Saturday, April 2, 2011


For years I've heard some say eating processed salami, bologna, ham, turkey breast, etc  are not healthy. Those foods contained sodium,  however I  never heard they contained meat glue.

We have been bombarded with beware stories of so many things, you could go crazy. Some closed their ears and eyes continuing to do what they have always done. I, however, keep the door a little open and observe what's been told.

Just the other day, On AOL news I learned of meat glue. The secret was just released. After hearing about it, the horrid news was on my mind for days. I researched until I was blue in the face and wish to report my findings to you for quick reference

Meat glue  called Transglutaminases was first known in 1959. The exact biochemical activity of transglutaminases was discovered in blood coagulation protein factor XIII in 1968.

Meat glue is an enzyme composed of thrombin and fibrogen, obtained from blood plasma. It can be used by the meat industry as a food additive for reconstituting fresh meat. In commercial food processing, transglutaminase is used to bond proteins together. Examples of foods made using ham, Bologna salami turkey breast.  It combines small pieces of meat, making one larger steak.

TG is delivered as a powder and, like all powders, should not be inhaled. TG should not be consumed directly in large quantities, but consuming active TG in the levels recommended for food usage is harmless. (so they say) TG is classified by the FDA as a GRAS product (generally recognized as safe) when used properly. Although some studies have shown that stomach enzymes have difficulty breaking down proteins after they have been bonded by TG, other studies have shown that these bonded proteins are absorbed and broken down in the body into normal products as though they had never been bonded. (two different therories

When TG-ases are improperly regulated in the body, they are associated with very bad things like the plaques in the brains of Alzheimer’s, Parkinson’s, and Huntington’s disease patients as well as in the development of cataracts in the eyes, arteriosclerosis (hardening of the arteries), various skin disorders, etc*. None of these are related to eating food made with mTG, but rather due to imbalances in the body’s ability to regulate the TG that it produces. Isn't that what they say about how people get cancer.  It is not the food but how the body reacts to the food.  "does not sound right to me"

Ajinomoto is the only producer of food grade TG, marketed under the brand name Activa (not Activia, which is a pro-biotic yogurt for women). Ajinomoto claims TG  is safe, natural, and easy to use. In the kitchen, TG is primarily used to produce special effects, like peanut butter noodles, shrimp spaghetti, meat, fish, poultry, dairy products, and bread.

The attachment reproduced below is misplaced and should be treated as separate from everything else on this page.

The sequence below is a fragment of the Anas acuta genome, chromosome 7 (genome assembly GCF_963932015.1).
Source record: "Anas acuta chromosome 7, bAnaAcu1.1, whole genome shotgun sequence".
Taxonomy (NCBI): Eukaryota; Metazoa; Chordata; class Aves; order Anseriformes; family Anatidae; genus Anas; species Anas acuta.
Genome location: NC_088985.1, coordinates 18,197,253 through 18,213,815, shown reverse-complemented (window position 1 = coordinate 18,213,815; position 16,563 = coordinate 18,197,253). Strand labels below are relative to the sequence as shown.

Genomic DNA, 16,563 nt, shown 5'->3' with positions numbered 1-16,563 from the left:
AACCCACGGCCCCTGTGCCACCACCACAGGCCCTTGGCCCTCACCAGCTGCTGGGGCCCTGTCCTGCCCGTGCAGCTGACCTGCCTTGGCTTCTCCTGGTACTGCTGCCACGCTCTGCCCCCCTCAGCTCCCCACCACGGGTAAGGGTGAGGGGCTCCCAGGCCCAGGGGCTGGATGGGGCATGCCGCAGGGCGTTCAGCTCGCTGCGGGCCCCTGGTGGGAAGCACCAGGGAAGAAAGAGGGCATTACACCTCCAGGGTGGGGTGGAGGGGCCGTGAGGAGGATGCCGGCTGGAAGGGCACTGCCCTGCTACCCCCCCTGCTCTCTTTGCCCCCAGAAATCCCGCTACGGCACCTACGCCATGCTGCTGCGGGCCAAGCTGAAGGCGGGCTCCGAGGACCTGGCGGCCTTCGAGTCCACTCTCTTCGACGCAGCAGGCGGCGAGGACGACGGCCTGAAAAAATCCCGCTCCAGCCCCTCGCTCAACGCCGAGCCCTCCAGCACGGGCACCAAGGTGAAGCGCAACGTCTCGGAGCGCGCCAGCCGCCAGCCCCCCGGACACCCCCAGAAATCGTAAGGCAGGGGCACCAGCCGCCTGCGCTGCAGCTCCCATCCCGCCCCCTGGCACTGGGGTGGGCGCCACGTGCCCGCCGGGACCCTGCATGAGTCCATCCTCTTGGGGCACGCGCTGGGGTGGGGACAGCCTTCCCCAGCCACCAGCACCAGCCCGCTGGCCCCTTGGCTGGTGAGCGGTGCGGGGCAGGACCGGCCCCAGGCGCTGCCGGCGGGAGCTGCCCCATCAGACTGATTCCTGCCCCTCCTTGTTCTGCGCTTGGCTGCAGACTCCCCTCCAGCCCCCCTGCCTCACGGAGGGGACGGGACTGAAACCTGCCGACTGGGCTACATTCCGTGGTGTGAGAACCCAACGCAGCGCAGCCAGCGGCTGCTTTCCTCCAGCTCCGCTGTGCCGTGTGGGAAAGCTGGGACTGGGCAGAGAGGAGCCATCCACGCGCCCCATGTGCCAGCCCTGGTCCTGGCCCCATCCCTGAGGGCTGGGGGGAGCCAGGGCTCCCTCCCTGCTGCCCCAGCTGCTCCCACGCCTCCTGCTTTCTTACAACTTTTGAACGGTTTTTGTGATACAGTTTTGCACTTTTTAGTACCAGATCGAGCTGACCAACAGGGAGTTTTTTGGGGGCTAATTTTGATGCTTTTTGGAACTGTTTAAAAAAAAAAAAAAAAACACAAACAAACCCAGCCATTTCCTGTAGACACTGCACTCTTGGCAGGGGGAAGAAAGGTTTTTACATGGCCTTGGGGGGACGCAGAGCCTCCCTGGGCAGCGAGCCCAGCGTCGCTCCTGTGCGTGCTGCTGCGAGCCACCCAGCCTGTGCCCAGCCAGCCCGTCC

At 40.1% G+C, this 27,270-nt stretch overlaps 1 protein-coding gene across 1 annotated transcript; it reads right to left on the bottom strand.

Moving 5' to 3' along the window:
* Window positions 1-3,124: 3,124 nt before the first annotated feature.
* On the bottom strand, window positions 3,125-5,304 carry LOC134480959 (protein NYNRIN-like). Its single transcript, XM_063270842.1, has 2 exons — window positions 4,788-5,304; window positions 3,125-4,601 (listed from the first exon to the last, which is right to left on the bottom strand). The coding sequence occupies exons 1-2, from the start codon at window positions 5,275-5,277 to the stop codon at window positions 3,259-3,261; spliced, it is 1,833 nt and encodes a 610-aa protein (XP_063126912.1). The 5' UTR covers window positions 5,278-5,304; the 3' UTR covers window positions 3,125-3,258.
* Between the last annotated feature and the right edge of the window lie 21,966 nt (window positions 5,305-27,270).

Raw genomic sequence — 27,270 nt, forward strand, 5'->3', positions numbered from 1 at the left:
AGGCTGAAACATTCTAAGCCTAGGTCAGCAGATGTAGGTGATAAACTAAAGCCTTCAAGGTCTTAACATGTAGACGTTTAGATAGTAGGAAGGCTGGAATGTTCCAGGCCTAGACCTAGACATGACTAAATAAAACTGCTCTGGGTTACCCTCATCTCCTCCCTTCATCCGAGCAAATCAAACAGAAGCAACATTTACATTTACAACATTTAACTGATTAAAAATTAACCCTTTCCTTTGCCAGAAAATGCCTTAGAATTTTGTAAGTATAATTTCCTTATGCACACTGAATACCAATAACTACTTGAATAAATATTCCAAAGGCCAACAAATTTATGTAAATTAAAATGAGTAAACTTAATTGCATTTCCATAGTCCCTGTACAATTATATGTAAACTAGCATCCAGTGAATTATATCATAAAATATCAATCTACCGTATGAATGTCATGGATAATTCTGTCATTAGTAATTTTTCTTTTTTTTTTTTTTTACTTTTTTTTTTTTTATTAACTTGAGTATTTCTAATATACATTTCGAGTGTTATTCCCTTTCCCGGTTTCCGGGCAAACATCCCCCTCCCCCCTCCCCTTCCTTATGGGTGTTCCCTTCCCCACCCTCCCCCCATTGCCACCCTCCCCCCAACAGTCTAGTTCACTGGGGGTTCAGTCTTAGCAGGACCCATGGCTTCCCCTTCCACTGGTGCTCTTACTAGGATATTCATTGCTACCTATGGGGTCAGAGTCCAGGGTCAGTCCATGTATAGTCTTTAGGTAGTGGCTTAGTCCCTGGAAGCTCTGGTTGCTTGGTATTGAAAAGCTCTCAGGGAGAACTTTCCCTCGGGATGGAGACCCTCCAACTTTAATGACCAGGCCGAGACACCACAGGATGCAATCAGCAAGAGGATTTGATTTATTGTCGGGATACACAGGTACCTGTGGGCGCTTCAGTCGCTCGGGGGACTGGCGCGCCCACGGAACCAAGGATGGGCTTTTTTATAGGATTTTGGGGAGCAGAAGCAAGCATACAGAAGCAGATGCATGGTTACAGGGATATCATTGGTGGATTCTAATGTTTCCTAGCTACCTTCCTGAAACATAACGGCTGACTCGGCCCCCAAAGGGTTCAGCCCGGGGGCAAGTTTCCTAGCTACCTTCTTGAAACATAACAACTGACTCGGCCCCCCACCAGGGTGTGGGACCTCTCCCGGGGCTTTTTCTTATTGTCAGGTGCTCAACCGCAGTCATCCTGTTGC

Safety isn’t uppermost in consumer’s minds. The outrage which lead to meat glue being banned in the E.U. focused on paying premium prices for inferior foods. Yet how much of the blood-clotting enzyme gets into the bloodstream through the skin – a concern for food workers – or through the mucous membranes when we put glued food in our mouths? Nobody knows.

In other words, meat glue allows the manufacturer to economize at the expense of the consumer, who gets less protein in his yogurt but enjoys the mouthful of the real thing.
One could absorb blood-clotting enzyme without suspecting it.

It’s very difficult to tell if the food on your plate has been glued. Most people can’t taste transglutaminase. The seams that join disparate pieces of flesh are hardly visible. And a nice, smooth puree could be just that, or a slurry of meat or vegetables made smoother with gelatin and our friend, meat glue.

On Thursday, May 20,  2010, the European Parliament voted to ban bovine. Another consideration EU lawmakers considered was the higher risk of bacterial infection in meat products created with thrombin, due to the larger surface area of meat and the cold bonding process that is used and porcine thrombin used as an additive to bind separate pieces of meat together into one piece. 

Meanwhile, others said that "consumers in Europe should be able to trust that they are buying a real steak or ham, not pieces of meat that have been glued together," and "beyond this specific case, the European Parliament has sent a political message to the Commission defending transparency towards the consumer and refusing to accept poor quality food".  And I heard that Europe has refused shipments of our meat.

Be suspicious of  perfectly round slices of meat or fish in restaurants and  perfectly round logs of beef in the supermarket. Novelty foods, like  shrimp noodles or quinoa chips, are surely synthetically bound. In any case, ask the restaurateur or the butcher, and hope they give you an honest answer. I think we should all demand more labelling.  We have the right to know everything about what we consume.

Below are some clips you might find interesting.  One was from  chef Wylie Dufresne, a leader in molecular gastronomy, owner and chef of the prestigious WD-50 restaurant in New York, and winner of culinary prizes. The lecture was given at the Harvard school of science and engineering. The audience, all sciences students, watched in rapt fascination. Nobody seemed to be thinking how unnatural  it is to eat synthetically transformed food.  But what got me crazy was there was a Q & A after the presentation and no one questioned cooking with plastic. Harmful chemicals can migrate into food cooked in plastic containers or covered in plastic wrap.  Please read my Nov 27 2010.